When bundles don't add up
Does grouping products together into a single-price bundle increase the perception of value? Most of us would answer “yes,” but surprising new research shows there is at least one condition where such grouping can actually reduce the apparent value. In fact, the bundle may be seen as worth not just less than the sum of its parts, but less than the individual product!

The Joy of Bundling

Creating a bundle of several products is a time-honored strategy. As I point out in my book Brainfluence, bundling can serve to reduce the “pain of paying” because it makes it harder for consumers to know what the “right” price is for the products. Auto makers no longer promote individual pricing for various options like leather seats or a better sound system – now, they are often part of a “luxury” package along with other amenities. The package may cost a few thousand dollars, but it’s hard for the buyer to discern if that’s a good deal because the bundle includes multiple unfamiliar items.

Bundling can also serve more pedestrian business goals, like encouraging customers to sample new or less popular products by making them part of a bundle. Creating attractive bundles can also increase the average sale amount.

When Bundling Decreases Value

Pepperdine researchers Alexander Chernev and Aaron Brough found that bundling expensive and inexpensive products caused subjects to avoid the bundles. In the Harvard Business Review, Chernev says,

Even when they found both items in a bundle attractive, they were willing to pay less for the bundle than for the more expensive product alone. We also found that people were less likely to buy bundles that combined expensive and inexpensive products. For example, people were more likely to purchase a $2,299 home gym when it was offered alone than when it was combined with a fitness DVD. This suggests that the popular strategy of adding premiums to products can sometimes hurt, rather than increase, sales. [Emphasis added.]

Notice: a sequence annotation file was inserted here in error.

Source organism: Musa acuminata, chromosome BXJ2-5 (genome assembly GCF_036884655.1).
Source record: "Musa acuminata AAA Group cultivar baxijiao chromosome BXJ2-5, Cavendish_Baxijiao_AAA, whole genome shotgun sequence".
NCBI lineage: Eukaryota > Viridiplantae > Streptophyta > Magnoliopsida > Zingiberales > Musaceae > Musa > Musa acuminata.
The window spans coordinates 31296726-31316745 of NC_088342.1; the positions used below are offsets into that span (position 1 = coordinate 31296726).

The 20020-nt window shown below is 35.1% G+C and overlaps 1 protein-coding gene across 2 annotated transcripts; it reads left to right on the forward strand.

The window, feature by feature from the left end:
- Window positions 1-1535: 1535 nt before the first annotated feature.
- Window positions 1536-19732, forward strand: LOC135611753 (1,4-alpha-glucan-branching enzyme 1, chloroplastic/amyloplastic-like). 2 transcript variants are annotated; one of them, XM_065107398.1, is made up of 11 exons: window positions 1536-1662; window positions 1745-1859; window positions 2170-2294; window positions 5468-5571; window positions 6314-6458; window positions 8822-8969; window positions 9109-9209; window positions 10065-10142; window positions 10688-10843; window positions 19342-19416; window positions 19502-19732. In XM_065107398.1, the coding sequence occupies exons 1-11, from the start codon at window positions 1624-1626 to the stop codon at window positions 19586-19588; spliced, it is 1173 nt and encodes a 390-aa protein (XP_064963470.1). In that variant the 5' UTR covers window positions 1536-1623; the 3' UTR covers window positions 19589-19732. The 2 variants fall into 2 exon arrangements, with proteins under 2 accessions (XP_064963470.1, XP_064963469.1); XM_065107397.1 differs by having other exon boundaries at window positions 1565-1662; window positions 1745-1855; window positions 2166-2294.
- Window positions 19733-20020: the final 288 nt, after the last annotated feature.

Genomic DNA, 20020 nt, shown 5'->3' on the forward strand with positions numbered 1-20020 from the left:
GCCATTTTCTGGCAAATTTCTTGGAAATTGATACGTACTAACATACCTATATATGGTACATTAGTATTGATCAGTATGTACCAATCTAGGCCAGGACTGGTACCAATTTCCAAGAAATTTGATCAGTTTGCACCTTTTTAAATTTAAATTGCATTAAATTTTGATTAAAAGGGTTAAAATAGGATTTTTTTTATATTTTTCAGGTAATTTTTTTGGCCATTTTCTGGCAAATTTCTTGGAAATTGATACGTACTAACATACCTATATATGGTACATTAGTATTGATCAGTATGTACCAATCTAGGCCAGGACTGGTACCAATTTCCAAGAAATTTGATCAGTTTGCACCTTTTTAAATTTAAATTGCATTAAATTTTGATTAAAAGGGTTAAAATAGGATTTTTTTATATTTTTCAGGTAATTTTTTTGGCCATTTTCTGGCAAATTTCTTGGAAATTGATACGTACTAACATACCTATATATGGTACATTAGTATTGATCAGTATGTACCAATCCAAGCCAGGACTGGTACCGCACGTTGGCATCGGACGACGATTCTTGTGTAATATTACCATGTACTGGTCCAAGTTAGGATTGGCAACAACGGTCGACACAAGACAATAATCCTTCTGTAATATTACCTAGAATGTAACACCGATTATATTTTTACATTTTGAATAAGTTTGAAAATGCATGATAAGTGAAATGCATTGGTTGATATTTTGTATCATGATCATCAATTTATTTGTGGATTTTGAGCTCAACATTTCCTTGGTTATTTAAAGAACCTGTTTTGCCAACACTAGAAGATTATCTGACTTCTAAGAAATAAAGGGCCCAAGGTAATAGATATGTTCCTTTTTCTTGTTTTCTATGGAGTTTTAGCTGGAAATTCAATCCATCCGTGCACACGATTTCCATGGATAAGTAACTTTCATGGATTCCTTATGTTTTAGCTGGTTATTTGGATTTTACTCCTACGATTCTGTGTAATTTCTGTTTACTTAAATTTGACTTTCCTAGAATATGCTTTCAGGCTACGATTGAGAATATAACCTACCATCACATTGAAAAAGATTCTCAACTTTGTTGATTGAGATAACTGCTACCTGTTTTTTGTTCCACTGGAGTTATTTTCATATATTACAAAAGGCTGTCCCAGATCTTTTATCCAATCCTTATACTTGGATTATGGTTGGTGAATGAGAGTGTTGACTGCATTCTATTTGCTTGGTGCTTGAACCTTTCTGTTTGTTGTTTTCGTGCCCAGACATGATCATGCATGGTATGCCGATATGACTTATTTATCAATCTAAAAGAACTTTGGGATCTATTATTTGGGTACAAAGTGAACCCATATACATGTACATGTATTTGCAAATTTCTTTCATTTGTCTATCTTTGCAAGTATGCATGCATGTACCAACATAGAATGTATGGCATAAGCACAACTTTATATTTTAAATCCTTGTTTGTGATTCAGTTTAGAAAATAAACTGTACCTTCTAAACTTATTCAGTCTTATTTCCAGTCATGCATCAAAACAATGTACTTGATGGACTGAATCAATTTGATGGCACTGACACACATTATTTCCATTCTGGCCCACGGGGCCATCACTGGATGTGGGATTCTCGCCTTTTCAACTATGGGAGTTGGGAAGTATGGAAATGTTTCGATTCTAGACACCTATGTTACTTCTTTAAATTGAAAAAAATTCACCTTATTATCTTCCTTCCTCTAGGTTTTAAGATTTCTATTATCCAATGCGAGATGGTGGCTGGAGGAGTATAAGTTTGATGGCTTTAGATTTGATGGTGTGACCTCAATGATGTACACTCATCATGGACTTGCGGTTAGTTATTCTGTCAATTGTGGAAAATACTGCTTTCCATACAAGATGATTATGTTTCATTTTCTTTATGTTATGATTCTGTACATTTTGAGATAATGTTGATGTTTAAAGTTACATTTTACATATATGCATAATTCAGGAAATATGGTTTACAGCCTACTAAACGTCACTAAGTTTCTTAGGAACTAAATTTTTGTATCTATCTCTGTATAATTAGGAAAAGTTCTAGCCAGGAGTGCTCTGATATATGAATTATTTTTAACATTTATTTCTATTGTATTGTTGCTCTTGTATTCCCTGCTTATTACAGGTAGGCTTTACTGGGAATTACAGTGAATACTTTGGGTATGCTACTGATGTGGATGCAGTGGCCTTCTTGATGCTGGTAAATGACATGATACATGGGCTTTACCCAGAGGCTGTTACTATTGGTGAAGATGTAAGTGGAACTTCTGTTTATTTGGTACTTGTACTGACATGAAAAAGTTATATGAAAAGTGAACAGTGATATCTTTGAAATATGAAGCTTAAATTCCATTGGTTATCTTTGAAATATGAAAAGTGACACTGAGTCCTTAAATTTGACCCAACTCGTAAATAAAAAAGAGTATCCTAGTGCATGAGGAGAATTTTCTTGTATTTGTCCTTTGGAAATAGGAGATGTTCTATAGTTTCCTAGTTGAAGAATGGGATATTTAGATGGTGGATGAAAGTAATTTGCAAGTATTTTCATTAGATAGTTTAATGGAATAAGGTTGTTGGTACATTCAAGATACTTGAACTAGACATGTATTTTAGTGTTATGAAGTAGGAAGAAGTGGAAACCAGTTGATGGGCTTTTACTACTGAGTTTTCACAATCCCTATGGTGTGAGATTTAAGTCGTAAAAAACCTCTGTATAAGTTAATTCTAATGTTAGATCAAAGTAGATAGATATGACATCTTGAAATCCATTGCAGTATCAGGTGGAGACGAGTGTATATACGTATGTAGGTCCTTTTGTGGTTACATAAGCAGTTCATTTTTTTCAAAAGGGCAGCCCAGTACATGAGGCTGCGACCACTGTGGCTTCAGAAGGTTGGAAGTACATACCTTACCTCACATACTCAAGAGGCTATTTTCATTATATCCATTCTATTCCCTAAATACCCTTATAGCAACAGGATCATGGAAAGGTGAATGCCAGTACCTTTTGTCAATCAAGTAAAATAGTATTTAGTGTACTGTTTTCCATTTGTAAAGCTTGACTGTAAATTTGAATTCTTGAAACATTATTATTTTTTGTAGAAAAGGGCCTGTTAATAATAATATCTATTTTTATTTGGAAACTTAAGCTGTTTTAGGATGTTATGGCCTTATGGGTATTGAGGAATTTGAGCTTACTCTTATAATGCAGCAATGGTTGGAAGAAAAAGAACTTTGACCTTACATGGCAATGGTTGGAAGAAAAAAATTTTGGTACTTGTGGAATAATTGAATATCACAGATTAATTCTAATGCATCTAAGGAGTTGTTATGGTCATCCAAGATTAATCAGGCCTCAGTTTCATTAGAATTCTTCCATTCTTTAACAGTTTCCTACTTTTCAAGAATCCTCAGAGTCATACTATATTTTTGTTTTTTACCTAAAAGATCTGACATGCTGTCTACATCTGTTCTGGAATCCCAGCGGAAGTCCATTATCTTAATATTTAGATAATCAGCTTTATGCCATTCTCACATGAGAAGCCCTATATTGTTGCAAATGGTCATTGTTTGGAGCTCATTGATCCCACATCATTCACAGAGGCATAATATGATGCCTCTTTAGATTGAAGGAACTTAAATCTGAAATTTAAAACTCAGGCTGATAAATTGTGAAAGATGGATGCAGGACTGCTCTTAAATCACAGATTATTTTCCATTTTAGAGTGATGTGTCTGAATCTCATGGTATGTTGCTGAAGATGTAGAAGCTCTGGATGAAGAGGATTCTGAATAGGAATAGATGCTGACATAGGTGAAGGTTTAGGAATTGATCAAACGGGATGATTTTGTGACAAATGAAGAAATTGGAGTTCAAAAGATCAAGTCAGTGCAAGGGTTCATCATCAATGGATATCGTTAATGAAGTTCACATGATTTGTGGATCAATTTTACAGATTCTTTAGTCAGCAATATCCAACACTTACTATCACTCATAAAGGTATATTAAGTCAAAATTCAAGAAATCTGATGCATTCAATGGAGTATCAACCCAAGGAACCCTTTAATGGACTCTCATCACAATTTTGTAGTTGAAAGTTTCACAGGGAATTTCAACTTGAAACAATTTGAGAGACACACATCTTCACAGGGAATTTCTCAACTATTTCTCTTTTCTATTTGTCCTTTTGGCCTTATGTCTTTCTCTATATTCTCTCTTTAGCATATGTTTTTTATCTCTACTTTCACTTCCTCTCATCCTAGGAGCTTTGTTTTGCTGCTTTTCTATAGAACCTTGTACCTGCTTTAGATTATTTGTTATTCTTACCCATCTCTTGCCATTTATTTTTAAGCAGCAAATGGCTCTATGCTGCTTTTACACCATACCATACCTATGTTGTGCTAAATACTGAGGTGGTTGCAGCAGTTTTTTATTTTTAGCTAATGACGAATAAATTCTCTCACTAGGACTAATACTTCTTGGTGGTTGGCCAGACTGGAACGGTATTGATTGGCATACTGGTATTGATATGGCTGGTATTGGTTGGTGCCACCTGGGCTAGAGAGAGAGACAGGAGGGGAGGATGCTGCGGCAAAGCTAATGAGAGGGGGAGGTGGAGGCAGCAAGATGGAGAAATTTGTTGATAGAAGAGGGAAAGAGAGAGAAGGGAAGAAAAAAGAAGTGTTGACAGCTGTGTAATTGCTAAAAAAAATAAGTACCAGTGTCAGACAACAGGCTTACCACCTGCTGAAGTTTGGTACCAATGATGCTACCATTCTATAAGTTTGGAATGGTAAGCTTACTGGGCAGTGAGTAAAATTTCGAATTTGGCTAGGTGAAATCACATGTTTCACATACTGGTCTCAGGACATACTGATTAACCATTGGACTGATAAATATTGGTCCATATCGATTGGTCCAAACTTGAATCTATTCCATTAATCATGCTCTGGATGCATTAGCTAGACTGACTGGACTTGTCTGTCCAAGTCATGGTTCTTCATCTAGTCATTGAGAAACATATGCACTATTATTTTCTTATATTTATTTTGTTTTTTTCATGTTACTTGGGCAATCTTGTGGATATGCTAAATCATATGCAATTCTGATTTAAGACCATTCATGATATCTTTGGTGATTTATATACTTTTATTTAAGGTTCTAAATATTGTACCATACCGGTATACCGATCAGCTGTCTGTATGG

Chernev attributes this anomaly to “categorical thinking” – a mental shortcut that people use to make decisions. While such shortcuts are usually helpful, in the case of grouping expensive and inexpensive items faulty conclusions can be reached.

Crazy Bundle Math

Perhaps the most startling experiment conducted by Chernev showed that while people were willing to pay $225 on one piece of luggage and $54 for another when they were offered as individual items, they would pay just $165 for the items as a bundle! That’s $60 less than they would have paid for the more expensive item alone!

But Wait, There’s More

I’ve always said marketers should study successful infomercials, since those ads have been tested and re-tested, and are on the air only because they make money just about every time they run. Bundling is a huge part of the strategy in these ads – just when you think you’ve seen the best offer on the countertop appliance, you hear, “but wait, there’s more!” The announcer proceeds to sweeten the deal with extra food storage bags, a set of steak knives, or some other relatively inexpensive item.

While the Pepperdine research would suggest that throwing cheap items into the package might cause consumers to revalue the deal and actually reduce the response rate, it seems unlikely that so many successful ads would employ the strategy if the bundled items really cut sales. My guess as to what’s happening: the infomercials work to establish a high anchor point (“Thousands sold at $199!), and then give the consumer a lower price (“Just four payments of $29.99!”). By the time they start throwing in the deal-sweeteners, the price has been set in the consumer’s mind and the extra items are indeed seen as adding value. The consumer doesn’t need to take a mental shortcut to estimate value, and the categorical thinking effect doesn’t occur.

How to Bundle Without Reducing Value

If you are thinking about bundling multiple products, do it right:

  • Avoid mixing a cheap item and an expensive item and simply promoting the package.
  • If you are mixing products with different values, establish the value of the individual items first, particularly the most expensive one.
  • Take a lesson from infomercial producers and emphasize the additive nature of bonus items.
  • Focus on non-price attributes of the product (e.g., durability or comfort) – the researchers say this will reduce the devaluation effect from mixed-value items.

Do you use bundles or bonus items? How do you present them? Leave a comment to share your best bundling strategy!

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